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Weekly IRS Roundup December 20 – December 24, 2021

Presented below is our summary of significant Internal Revenue Service (IRS) guidance and relevant tax matters for the week of December 20, 2021 – December 24, 2021. Additionally, for continuing updates on the tax impact of COVID-19, please visit our resource page here.

December 20, 2021: The IRS published a news release announcing that victims of this month’s tornadoes in parts of Illinois and Tennessee will have until May 16, 2022, to file various individual and business tax returns and make tax payments.

December 20, 2021: The IRS released instructions for Form 8992, U.S. Shareholder Calculation of Global Intangible Low-Taxed Income (GILTI), to reflect a new separate Schedule A and eliminate the requirement for domestic partnerships to file the form.

December 20, 2021: The IRS released Publication 17, Your Federal Income Tax (for Individuals), which was updated for the 2021 tax year. This publication covers the general rules for filing a federal income tax return and supplements the information contained in tax form instructions.

December 21, 2021: The IRS released a memorandum that reissues interim guidance AP-08-0521-0015 concerning procedures for accepting images of signatures and digital signatures and approval to receive documents by email and transmit documents to taxpayers. The memorandum is in response to the COVID-19 pandemic, where the IRS took several steps to protect employees while still delivering on their mission-critical functions.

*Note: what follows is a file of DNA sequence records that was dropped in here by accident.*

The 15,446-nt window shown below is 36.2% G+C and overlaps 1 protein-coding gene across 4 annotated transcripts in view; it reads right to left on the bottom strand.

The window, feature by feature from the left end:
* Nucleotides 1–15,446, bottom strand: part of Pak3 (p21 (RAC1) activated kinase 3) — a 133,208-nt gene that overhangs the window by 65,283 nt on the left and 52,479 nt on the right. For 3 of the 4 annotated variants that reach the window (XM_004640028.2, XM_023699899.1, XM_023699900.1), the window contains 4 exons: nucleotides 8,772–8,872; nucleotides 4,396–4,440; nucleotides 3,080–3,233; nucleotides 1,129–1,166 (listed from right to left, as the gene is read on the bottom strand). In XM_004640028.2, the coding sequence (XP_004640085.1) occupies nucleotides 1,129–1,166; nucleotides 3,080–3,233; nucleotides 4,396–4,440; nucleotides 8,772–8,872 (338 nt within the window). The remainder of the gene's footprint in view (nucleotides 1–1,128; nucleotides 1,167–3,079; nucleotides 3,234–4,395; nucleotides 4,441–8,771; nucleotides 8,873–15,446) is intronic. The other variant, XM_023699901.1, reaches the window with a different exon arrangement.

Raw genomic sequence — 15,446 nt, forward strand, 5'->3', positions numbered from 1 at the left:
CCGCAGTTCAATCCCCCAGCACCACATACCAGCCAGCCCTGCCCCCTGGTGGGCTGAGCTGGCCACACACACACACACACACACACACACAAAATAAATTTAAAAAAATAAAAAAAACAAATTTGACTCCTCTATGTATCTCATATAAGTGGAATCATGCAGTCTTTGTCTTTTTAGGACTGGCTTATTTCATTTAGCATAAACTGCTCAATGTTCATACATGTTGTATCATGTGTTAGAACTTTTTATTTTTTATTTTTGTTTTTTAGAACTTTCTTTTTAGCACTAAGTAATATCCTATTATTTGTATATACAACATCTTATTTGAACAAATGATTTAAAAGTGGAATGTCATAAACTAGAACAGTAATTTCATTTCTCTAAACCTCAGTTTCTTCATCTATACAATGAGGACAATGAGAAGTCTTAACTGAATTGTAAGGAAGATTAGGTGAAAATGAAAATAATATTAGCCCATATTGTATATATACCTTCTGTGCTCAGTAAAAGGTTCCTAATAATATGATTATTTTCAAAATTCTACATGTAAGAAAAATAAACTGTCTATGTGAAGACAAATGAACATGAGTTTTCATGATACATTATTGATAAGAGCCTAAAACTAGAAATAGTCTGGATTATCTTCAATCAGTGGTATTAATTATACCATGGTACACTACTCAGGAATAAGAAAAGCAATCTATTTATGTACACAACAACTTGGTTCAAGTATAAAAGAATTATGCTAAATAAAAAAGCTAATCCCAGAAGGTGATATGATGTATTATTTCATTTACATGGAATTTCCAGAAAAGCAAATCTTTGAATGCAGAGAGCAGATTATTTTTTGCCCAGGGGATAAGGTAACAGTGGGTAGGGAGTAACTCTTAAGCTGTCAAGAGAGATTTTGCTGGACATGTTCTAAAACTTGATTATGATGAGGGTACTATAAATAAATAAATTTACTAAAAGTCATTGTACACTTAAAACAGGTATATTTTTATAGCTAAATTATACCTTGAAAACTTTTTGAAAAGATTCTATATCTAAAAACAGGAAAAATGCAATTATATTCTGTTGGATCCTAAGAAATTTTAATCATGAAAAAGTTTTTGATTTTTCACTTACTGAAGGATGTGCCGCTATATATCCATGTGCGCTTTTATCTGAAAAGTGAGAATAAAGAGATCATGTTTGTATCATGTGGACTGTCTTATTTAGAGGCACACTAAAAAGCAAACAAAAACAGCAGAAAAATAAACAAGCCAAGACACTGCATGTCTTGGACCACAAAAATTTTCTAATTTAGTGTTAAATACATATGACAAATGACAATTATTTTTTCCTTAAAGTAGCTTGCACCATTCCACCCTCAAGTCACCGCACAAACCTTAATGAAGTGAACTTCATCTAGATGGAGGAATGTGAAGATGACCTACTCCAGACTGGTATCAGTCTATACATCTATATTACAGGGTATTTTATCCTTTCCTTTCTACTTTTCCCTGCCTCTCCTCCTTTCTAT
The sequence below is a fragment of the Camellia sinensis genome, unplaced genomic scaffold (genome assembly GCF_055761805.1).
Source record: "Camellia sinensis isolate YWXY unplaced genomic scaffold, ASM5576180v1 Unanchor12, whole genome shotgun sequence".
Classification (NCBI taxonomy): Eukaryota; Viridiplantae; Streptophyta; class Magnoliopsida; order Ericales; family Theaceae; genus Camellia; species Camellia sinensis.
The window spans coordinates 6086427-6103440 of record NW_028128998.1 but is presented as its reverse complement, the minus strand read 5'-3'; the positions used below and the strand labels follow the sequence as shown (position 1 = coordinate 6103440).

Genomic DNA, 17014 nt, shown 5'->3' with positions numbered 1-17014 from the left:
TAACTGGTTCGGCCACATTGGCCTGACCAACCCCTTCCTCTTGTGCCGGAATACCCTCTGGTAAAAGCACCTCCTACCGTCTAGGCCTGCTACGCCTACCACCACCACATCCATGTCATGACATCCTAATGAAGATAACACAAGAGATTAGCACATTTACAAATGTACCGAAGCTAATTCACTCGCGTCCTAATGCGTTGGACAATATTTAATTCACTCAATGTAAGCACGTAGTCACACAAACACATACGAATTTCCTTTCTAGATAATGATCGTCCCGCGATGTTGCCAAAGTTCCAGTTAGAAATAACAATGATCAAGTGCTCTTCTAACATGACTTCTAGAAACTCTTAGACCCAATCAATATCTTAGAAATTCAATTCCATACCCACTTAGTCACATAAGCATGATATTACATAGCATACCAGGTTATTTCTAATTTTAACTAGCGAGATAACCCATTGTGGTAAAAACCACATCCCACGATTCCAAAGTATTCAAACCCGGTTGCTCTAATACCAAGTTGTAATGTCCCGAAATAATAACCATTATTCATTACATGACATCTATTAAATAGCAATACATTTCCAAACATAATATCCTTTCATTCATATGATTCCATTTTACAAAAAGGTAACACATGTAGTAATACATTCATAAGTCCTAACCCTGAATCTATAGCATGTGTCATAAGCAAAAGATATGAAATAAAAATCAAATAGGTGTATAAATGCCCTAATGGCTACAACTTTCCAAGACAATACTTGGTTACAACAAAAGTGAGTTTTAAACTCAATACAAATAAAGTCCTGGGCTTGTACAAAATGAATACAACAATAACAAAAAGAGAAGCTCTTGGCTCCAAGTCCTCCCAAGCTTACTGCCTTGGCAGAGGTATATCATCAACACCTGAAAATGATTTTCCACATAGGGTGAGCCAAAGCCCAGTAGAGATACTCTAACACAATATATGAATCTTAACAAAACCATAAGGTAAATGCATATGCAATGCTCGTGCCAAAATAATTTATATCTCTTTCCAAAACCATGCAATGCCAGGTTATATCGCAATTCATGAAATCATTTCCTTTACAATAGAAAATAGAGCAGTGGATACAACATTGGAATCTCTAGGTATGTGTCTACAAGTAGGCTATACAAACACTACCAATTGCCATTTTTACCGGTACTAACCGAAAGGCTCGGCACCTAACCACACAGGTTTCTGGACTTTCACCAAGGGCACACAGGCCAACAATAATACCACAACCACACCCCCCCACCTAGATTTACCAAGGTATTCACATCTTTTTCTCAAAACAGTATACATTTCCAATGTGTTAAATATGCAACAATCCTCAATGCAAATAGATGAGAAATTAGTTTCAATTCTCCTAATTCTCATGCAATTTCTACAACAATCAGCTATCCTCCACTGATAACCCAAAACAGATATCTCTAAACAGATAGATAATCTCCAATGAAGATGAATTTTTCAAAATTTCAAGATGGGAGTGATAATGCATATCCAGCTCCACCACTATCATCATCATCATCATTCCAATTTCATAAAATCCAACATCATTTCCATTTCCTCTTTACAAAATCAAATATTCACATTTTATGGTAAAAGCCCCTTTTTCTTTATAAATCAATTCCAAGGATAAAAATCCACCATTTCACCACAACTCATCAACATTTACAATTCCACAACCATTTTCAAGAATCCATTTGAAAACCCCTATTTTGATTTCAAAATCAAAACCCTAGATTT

December 21, 2021: The IRS released Published 15, (Circular E), Employer’s Tax Guide, which explains tax responsibilities as an employer. The updates reflect COVID-19 related employment tax credits and other tax relief.

December 22, 2021: The IRS published a news release announcing that victims of Hurricane Ida in six states now have until February 15, 2022 (extended from January 3), to file various individual and business tax returns and make tax payments. The updated relief covers the entire states of Louisiana and Mississippi, as well as parts of New York, New Jersey, Connecticut and Pennsylvania.